Constructed in 1856, this building is the oldest extant government office building in Austin. The structure was designed by German architect Conrad C. Stremme, a member of the Royal Hannoverian Commission on Public Buildings who was educated at the University of Giessen in Germany. The decision to select this architect and the German-inspired building design is a reflection of the many German immigrants who arrived in Texas during the mid-19th century. The building also stands as a reminder of the unique nature of Texas' annexation into the United States. This building served as the state's land office until 1917 and was home to a museum from 1919 until 1989. Following renovation in the early 1990s, the building became home to exhibits related to the state of Texas and its capital.
The First Congress of the Republic of Texas created the General Land Office on December 22, 1836, to manage its public lands, which included record keeping, organizing surveys, issuing titles, and raising funds. When the United States grafted the Texas Republic into its Union in 1845, the federal government refused to take Texas' land as debt payments. Hence, Texas became the only state to own its own public lands, as well as the tidelands and roughly ten miles of the Gulf of Mexico. In time, this would prove to be a fruitful deal for Texas. The historic Land Office Building was designed by the acclaimed German-born architect Christoph Conrad Stremme and completed in 1858; it's Austin's oldest surviving state government office building.
Texas is the only public-land state with complete control over its public lands and the money gained from that ownership has mostly gone towards the Permanent School Fund. The Texas Constitution of 1876 set aside half of Texas' remaining public lands to establish a Permanent School Fund (PSF), to help finance public schools. As a result, the agency has put $6.1 billion into the fund since 1854. In fact, the public-land funds provide public schools with $700 million annually.
The building features a medieval-castle style known as Rundbogenstil, or "rounded arch" around the windows and doors. The exterior walls are limestone rubble smoothed over with stucco and scored to simulate cut stone blocks. The Land Office was completed in 1857 on the southeast corner of the Texas State Capitol grounds.
The building was designed by Christoph Conrad Stremme (1807–1877), an engineer and architect, was born in Hanover, Germany in 1807. Stremme was one of the many German immigrants to arrive in the Texas interior lands during the mid-nineteenth century, as well as one of the many Germans and central Europeans to come to the U.S. during a time of famine and political unrest in Europe, including a failed German revolution. However, his story includes some markedly impressive achievements.
He studied at the University of Sciences and the Academy of Arts and Architecture in Berlin followed by obtaining his Ph.D. at the University of Giessen. He later became a member of the Royal Hannoverian Commission on Public Buildings and of the Society for Advancement of Industry. Furthermore, Stremme received a Russian order and title of hereditary nobleman and Czar Nicholas I appointed to him as court counselor. In the same year, he was appointed a professor of architecture and civil engineering at the Imperial University at Dorpat (present Tartu), where he was also a member of the Dorpater Naturforschender Gesellschaft, a group devoted to the study of natural sciences, and the Gelehrte Estuische Gesellschaft, a learned society of Estonia. In 1848 he was elected to honorary membership in the Livonian Agricultural Society for outstanding work in architecture, shortly before he emigrated to the United States.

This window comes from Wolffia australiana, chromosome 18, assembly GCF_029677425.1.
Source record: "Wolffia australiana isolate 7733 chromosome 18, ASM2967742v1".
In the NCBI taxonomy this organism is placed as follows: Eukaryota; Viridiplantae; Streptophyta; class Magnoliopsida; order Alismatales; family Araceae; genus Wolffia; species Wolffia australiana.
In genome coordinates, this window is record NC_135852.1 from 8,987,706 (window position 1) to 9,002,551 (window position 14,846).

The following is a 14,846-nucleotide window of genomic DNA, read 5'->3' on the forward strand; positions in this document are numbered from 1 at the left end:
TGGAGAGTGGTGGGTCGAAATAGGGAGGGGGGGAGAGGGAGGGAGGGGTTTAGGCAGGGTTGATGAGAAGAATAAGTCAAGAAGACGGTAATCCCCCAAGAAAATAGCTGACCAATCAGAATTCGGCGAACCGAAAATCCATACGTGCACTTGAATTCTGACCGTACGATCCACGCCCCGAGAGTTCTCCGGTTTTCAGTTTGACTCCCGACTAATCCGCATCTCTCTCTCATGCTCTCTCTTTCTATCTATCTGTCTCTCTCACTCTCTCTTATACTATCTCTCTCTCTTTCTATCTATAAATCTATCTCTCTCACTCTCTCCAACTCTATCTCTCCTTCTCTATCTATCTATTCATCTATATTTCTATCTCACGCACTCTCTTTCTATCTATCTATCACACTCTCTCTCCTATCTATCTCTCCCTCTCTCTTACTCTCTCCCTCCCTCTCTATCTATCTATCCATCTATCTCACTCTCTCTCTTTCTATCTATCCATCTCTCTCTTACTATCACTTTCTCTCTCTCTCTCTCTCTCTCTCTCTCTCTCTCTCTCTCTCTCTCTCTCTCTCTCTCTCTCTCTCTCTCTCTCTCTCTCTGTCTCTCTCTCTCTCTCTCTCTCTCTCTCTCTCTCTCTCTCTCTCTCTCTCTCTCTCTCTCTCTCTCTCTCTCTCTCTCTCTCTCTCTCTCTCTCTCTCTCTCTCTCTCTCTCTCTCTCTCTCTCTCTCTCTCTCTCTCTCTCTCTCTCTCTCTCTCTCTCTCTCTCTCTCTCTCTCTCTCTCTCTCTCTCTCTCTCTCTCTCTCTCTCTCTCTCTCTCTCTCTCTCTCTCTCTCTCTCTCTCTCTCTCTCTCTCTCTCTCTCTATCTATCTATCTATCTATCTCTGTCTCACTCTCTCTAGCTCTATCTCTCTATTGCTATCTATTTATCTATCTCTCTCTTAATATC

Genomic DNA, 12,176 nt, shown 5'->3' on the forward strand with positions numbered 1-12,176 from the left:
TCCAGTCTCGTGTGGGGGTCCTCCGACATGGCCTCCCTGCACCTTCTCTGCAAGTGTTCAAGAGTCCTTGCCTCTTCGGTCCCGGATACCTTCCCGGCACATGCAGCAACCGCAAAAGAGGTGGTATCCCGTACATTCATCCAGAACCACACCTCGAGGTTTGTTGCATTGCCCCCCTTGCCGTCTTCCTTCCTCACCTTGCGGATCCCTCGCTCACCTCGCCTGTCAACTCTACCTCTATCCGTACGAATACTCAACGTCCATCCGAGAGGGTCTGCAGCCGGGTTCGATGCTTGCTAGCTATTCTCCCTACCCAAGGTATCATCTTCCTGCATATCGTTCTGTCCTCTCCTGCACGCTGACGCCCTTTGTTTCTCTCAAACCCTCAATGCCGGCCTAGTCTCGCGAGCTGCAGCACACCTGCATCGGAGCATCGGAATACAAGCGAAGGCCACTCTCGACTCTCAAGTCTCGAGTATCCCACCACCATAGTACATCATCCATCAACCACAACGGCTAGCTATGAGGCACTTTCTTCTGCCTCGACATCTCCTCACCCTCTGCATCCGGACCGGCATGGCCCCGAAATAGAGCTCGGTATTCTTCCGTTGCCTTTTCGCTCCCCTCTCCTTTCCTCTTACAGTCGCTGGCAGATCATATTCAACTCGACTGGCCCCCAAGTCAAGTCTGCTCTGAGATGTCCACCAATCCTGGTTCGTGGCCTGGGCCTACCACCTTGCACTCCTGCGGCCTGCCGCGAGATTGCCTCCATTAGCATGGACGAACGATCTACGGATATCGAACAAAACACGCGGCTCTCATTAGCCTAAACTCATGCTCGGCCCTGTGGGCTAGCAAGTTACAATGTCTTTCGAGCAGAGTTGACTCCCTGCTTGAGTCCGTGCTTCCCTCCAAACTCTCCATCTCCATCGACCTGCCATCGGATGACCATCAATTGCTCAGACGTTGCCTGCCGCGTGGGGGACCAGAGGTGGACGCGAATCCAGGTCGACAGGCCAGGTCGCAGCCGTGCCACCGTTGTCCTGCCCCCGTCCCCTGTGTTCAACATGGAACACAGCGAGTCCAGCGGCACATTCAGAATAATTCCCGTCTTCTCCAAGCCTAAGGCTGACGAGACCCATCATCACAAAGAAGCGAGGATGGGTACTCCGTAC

His move to the U.S. did not stop Stemme from gaining many accolades and success. In 1853, he served under Lt. Nathaniel Michler as part of an exploration party; he aided in surveying the Mexican boundary. For three years after that project (1853 - 1856), he published in the San Antonio Zeitung at least eight scientific papers. Stremme was also one of the first professionally trained architects in Texas. In 1855 he became a draftsman at the General Land Office and, by 1858, his design of the state's new land office came to fruition.
The building functioned as the state's land office building until 1917 when the agency moved to a larger building across the street. From 1919 until 1989, the building housed museums run by the Daughters of the Republic of Texas and the Texas Division of the Daughters of the Confederacy.
In April 1989, the legislature approved a $4.5 million renovation project to restore the building to a 1890s-era style the development of a permanent exhibit on the history of the Texas State Capitol on the first floor and floor space on the second floor for traveling exhibits, which remains today along with the addition of a Texas Department of Transportation Travel Center.
Bell, Wayne and Roxanne Williamson. "Nomination Form: Old Land Office Building." National Register of Historic Places. nps.gov. August 25, 1970. https://atlas.thc.state.tx.us/NR/pdfs/70000769/70000769.pdf
Hartmann, Clinton P. "Stremme, Christoph Conrad." Texas State Historical Association. Accessed June 19, 2019. https://tshaonline.org/handbook/online/articles/fst74
Johnson, John G. "General Land Office." Texas State Historical Association. Accessed June 19, 2019. https://tshaonline.org/handbook/online/articles/mcg01
"Old Land Office Building." Texas State Historical Association. Accessed June 19, 2019. https://tshaonline.org/handbook/online/articles/cco01
Sperber, Jonathan. The European Revolutions, 1848–1851. Cambridge: Cambridge University Press, 2012.
The old Texas General Land Office Building, now the Texas Capitol Visitor Center, in Austin, Texas by Carol M Highsmith, photographer and located digitally at the Library of Congress at https://www.loc.gov/resource/highsm.28282/